SSL Site Security | What You Don’t Know Might Hurt Your Customers!
If you’re not always on SSL, you are vulnerable to threats such as sidejacking, compromise of sensitive data, and malware attacks. These are things you will definitely want to avoid not only for youself, but your customers as well.
If you are not prepared and do not think having an SSL security certification is important, the following reasons might change your mind:
- The cost of losing sensitive data is pricier than purchasing the SSL certificate. The SSL will help protect information such as logins and passwords, including credit card information. Having this will help encrypt your customers sensitive data.
- Ensures your customers can trust your website. The SSL can guarantee the trustworthiness of the site your clients are on by being a verified business and proves you are who you say you are through the verification procedures.
No website is too small to be hacked!
There are different types of SSL certificates available
- High Assurance Certificate– Two things must be verified before you can have a high assurance certificate: ownership of the domain name and valid business registration. Both must be verified so visitors can be sure that you are who you say you are. This certificate can take a couple hours to a few days to be issued.
- Low Assurance/Domain– Validated Certificate- This is a certificate that only includes your domain name, not your business or organization name. Authorities can automatically verify that you own the domain name by sending an email to the email address on the domain’s WHOIS record. They are instant and cheaper, but they provide less security and assurance to your customers.
- EV (Extended Validation) Certificate– This is a new type of certificate that is designed to prevent phishing attacks. Phishing attacks are attacks that specifically target credit card information, usernames, and passwords. This certificate can take a few days to a few weeks to receive but it gives an even greater assurance to customers than the high assurance certificate by making the address bar green.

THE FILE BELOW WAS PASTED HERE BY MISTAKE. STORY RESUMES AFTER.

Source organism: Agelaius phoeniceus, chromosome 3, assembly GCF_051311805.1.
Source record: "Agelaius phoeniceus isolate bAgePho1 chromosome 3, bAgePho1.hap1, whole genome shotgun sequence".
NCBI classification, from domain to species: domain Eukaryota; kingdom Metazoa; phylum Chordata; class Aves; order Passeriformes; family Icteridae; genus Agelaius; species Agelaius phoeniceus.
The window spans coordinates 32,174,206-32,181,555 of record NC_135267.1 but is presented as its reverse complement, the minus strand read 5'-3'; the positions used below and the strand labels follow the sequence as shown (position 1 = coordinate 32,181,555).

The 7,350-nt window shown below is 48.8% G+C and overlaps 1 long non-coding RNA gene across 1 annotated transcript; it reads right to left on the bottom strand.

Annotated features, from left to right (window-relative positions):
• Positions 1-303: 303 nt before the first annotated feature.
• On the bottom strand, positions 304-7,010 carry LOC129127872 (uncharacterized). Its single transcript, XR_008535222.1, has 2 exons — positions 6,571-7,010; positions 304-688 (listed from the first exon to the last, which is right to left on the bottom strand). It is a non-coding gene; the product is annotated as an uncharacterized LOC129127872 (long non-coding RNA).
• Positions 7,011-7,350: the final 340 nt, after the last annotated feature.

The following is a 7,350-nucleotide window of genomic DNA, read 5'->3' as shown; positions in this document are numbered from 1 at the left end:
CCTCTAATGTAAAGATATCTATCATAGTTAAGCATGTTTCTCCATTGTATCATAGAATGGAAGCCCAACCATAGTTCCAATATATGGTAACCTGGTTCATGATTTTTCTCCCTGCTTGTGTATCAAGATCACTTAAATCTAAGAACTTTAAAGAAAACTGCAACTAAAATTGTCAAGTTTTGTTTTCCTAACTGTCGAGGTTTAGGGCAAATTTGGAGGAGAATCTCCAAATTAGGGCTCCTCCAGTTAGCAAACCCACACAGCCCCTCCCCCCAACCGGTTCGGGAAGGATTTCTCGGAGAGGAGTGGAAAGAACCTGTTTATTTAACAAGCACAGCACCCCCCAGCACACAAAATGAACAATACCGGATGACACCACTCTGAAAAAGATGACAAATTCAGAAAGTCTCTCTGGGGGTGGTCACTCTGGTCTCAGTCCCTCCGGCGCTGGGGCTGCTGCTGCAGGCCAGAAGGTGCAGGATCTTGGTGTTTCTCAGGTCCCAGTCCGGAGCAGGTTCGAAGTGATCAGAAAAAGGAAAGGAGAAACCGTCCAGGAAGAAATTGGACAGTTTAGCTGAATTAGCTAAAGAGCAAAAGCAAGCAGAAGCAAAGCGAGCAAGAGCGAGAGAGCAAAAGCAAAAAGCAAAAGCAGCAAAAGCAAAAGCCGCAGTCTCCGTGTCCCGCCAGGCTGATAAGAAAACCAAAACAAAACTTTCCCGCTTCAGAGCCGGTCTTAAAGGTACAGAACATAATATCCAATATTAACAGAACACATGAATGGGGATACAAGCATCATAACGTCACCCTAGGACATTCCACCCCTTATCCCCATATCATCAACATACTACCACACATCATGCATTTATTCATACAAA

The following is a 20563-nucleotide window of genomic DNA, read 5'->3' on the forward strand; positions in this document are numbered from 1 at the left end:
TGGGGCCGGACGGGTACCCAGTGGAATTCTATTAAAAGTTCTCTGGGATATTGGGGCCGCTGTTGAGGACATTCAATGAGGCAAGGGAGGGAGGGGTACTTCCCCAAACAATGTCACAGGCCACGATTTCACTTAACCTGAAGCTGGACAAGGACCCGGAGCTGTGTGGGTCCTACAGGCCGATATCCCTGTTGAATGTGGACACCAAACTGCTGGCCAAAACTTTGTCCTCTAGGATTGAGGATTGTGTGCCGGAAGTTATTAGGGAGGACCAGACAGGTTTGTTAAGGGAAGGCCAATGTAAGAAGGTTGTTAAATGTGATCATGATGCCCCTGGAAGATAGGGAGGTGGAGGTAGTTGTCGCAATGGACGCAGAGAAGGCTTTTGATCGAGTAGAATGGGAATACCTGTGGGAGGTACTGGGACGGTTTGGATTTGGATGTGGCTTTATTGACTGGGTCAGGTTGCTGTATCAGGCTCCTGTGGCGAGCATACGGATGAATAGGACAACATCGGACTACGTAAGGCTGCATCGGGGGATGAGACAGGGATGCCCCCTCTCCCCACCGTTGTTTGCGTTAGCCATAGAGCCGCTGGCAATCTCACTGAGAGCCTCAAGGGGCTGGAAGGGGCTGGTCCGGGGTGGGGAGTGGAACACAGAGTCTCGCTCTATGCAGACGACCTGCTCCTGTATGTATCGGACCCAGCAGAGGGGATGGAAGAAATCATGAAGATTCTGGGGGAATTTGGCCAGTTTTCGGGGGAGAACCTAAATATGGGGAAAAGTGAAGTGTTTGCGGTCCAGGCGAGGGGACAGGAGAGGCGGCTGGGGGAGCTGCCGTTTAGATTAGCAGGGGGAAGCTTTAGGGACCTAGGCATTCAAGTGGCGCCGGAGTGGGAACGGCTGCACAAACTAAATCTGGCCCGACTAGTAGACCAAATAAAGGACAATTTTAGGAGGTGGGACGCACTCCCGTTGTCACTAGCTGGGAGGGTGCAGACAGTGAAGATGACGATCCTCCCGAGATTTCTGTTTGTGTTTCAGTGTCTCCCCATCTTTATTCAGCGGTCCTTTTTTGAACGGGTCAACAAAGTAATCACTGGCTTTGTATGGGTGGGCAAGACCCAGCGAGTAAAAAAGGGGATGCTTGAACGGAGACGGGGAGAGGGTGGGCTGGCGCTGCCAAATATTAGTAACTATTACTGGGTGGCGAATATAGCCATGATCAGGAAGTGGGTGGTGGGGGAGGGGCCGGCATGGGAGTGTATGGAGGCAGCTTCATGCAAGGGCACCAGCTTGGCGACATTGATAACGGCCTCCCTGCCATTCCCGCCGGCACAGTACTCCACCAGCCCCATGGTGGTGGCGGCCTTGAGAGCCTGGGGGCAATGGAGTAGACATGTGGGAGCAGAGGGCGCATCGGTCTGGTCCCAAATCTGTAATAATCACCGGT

- Wildcard Certificate– This certificate can secure an unlimited number of first level sub domains on a signal domain name.
- Chain Certificate, Intermediate Certificate, Root Certificate– Certificate authorities issue certificates in the form of a tree structure. The root certificate is the top-most certificate in the tree. All certificates after the root certificate gain the trustworthiness of the root certificate. Any certificate in between your certificate and the root certificate is the chain or intermediate certificate. These must be installed to the web server along with the primary certificate for you web site so the browsers can link the certificate to a trusted authority.
- Warranty– A warranty is what you get when you purchase a SSL Certificate. But, it can be misleading. It is not a warranty to the purchaser but rather to the end users who use the site. If the purchaser turned out to be a fraud and a customer loses money because the certificate authority didn’t properly validate you, the certificate authority would compensate the customer. This almost never happens, though. Therefore, it is not very important how big the warranty is when you buy the certificate.
- Scalable SSL Certificate– Every certificate authority now issues a scalable certificate. These can be used at low, normal, or high encryption rates.
- HTTPS sites will help ranking on Google, because Google loves security.
SSL (Secure Sockets Layer) is a cryptographic protocol designed to keep communication safe over the Internet. An SSL certificate is a digitally signed file issued for a particular domain name/domain names. Besides the domain name, the certificate also contains the issuer signature, serial number, expiration date, etc. To enable a secure connection and protect important information, an SSL certificate file should be installed on the server. Once the SSL installation is completed, you can securely access your service via HTTPS or any other SSL protocols like FTPS, IMAPS, POP3S, SMTPS, NNTPS, LDAPS, etc. (www.namecheap.com)